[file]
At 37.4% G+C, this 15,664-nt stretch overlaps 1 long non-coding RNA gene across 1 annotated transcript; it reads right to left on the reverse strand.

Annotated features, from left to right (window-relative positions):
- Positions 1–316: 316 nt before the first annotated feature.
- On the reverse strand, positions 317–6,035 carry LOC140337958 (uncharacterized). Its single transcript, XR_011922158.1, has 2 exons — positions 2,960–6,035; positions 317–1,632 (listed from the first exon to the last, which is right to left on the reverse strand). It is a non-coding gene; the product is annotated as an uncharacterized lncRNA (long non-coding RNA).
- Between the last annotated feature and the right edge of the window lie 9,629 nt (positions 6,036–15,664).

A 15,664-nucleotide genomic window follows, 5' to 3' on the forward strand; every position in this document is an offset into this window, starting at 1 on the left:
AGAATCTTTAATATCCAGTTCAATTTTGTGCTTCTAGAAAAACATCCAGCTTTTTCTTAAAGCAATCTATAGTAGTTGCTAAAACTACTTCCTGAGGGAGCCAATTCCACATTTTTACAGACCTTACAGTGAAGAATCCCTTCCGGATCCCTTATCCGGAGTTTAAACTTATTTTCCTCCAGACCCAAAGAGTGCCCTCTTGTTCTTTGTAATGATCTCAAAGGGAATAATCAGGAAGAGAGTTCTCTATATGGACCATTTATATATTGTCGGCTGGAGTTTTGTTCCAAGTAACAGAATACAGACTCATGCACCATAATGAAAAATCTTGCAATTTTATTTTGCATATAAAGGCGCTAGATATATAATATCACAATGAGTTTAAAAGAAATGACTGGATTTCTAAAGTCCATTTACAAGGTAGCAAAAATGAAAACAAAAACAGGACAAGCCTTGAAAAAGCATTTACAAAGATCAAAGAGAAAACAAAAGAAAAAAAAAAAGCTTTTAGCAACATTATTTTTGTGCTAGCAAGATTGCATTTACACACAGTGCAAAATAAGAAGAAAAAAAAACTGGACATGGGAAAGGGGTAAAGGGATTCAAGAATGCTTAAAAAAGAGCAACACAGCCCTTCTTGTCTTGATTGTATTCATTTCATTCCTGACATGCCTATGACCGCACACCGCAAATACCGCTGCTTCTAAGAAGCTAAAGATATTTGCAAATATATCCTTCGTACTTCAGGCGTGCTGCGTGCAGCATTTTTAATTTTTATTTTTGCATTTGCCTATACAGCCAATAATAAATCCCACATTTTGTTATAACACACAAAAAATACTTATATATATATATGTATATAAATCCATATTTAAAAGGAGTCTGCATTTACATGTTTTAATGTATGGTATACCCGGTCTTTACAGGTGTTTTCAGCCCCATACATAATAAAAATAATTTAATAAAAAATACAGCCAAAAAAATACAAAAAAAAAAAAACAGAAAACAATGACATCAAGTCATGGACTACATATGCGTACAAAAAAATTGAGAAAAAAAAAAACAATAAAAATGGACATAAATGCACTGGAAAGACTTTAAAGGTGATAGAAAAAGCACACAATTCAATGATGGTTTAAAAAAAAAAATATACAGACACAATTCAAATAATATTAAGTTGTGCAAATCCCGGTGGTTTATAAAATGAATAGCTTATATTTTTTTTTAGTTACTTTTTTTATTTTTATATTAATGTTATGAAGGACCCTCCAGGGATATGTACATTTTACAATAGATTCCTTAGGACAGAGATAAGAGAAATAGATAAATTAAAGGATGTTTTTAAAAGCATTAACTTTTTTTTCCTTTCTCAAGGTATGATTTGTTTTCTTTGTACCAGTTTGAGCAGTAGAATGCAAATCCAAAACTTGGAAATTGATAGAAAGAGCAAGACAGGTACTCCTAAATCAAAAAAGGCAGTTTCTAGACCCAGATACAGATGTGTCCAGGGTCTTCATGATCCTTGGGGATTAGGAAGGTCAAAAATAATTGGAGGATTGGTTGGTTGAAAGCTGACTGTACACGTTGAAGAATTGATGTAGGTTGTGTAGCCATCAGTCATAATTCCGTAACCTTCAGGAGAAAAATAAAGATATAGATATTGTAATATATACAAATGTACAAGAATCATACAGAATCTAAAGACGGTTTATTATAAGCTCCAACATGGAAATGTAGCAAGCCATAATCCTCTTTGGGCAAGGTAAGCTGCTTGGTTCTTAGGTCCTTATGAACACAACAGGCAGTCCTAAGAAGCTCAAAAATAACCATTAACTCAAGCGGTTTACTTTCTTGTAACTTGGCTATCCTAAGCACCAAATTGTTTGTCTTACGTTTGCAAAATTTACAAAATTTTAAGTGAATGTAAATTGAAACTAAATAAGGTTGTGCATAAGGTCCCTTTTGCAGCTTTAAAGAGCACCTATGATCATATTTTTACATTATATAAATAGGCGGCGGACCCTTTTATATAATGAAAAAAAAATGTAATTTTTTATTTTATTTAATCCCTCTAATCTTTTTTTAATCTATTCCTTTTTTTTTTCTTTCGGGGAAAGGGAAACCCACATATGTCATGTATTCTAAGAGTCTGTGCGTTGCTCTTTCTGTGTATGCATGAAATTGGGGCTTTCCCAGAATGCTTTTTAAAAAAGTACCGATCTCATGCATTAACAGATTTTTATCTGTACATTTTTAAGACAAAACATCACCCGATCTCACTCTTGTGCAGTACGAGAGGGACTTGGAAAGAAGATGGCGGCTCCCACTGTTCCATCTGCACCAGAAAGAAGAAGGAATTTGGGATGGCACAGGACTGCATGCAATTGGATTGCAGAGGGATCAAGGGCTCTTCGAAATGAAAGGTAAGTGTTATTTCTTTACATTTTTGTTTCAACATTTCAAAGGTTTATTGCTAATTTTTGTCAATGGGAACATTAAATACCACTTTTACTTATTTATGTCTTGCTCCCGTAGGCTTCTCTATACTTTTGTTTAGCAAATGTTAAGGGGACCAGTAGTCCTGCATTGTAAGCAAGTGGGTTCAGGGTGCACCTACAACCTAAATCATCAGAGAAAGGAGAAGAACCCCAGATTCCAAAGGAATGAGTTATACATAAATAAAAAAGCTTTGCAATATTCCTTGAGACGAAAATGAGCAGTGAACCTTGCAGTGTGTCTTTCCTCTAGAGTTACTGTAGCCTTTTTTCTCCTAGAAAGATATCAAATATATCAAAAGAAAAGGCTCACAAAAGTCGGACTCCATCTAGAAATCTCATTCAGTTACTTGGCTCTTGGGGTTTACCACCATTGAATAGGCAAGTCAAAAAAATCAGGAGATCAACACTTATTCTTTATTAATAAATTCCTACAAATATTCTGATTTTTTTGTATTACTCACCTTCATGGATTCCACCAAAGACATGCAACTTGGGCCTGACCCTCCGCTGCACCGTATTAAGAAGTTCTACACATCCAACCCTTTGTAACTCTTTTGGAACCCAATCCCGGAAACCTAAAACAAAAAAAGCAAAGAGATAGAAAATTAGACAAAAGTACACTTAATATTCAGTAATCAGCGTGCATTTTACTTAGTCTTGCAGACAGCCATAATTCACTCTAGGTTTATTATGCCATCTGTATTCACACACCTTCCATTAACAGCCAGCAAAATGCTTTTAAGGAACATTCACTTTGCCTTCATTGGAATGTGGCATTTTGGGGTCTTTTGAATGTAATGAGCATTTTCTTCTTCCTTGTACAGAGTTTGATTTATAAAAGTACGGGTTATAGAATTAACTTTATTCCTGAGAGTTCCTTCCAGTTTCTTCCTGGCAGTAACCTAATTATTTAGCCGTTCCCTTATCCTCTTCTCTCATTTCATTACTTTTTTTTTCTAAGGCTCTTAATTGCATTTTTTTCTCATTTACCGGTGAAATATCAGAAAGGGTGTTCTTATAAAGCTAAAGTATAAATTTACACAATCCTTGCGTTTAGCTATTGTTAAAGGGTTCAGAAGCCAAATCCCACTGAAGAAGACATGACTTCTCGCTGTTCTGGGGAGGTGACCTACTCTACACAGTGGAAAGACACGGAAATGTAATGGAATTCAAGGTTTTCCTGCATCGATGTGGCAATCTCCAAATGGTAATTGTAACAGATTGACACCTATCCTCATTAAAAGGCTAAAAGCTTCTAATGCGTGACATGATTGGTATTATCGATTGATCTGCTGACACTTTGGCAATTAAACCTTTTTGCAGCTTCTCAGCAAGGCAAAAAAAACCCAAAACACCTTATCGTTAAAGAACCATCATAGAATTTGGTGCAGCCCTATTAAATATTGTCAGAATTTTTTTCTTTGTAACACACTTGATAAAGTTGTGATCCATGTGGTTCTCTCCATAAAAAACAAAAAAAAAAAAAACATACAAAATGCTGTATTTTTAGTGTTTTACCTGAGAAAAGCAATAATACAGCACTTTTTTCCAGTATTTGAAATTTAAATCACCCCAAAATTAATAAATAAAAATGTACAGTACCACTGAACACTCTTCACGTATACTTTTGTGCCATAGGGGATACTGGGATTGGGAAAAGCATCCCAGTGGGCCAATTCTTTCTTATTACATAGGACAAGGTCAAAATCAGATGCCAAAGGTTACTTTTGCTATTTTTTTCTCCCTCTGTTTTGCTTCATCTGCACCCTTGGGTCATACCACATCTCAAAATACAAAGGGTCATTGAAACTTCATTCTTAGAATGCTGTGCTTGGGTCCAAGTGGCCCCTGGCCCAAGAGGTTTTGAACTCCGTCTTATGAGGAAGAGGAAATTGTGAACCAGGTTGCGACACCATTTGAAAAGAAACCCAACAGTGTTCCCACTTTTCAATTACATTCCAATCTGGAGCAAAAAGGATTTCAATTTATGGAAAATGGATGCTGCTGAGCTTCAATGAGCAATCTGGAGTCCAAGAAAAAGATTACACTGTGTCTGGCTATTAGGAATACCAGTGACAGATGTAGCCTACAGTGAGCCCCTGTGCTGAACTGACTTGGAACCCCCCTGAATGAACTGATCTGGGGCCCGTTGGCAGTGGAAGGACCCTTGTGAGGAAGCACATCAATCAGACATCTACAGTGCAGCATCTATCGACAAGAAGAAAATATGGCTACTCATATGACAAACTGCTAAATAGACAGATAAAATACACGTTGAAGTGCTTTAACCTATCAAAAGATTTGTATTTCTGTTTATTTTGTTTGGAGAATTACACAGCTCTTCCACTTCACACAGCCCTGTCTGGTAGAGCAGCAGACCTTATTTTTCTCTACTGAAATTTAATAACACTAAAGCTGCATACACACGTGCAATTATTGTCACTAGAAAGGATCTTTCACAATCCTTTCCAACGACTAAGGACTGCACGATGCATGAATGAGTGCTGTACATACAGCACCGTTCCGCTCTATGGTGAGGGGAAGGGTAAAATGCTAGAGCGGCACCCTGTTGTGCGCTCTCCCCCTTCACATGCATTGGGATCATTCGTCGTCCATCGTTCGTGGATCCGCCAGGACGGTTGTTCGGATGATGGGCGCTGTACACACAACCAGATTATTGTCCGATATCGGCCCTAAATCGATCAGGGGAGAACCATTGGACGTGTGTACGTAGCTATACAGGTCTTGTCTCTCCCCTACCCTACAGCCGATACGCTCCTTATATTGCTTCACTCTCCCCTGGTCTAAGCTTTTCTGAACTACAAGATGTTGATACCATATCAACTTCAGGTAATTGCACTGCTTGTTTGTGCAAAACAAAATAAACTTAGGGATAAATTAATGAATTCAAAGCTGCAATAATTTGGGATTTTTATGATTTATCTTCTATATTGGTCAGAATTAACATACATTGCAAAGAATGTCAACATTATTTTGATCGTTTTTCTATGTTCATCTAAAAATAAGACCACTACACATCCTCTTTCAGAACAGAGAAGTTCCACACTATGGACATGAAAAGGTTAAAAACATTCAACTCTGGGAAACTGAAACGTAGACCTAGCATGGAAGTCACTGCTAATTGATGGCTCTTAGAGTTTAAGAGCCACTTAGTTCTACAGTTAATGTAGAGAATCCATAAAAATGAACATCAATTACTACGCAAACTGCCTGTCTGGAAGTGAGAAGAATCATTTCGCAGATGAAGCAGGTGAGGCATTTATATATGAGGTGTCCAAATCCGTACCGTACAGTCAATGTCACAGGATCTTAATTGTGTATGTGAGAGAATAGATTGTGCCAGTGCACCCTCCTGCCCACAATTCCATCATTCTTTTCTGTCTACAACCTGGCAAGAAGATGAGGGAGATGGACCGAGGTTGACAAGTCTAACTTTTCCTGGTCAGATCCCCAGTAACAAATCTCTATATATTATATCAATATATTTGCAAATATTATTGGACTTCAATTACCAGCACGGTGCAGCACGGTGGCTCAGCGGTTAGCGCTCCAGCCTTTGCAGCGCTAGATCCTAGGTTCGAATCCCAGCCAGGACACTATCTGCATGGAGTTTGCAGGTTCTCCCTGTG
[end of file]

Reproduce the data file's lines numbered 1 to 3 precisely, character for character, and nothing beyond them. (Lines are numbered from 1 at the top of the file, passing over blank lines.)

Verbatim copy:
At 37.4% G+C, this 15,664-nt stretch overlaps 1 long non-coding RNA gene across 1 annotated transcript; it reads right to left on the reverse strand.

Annotated features, from left to right (window-relative positions):
- Positions 1–316: 316 nt before the first annotated feature.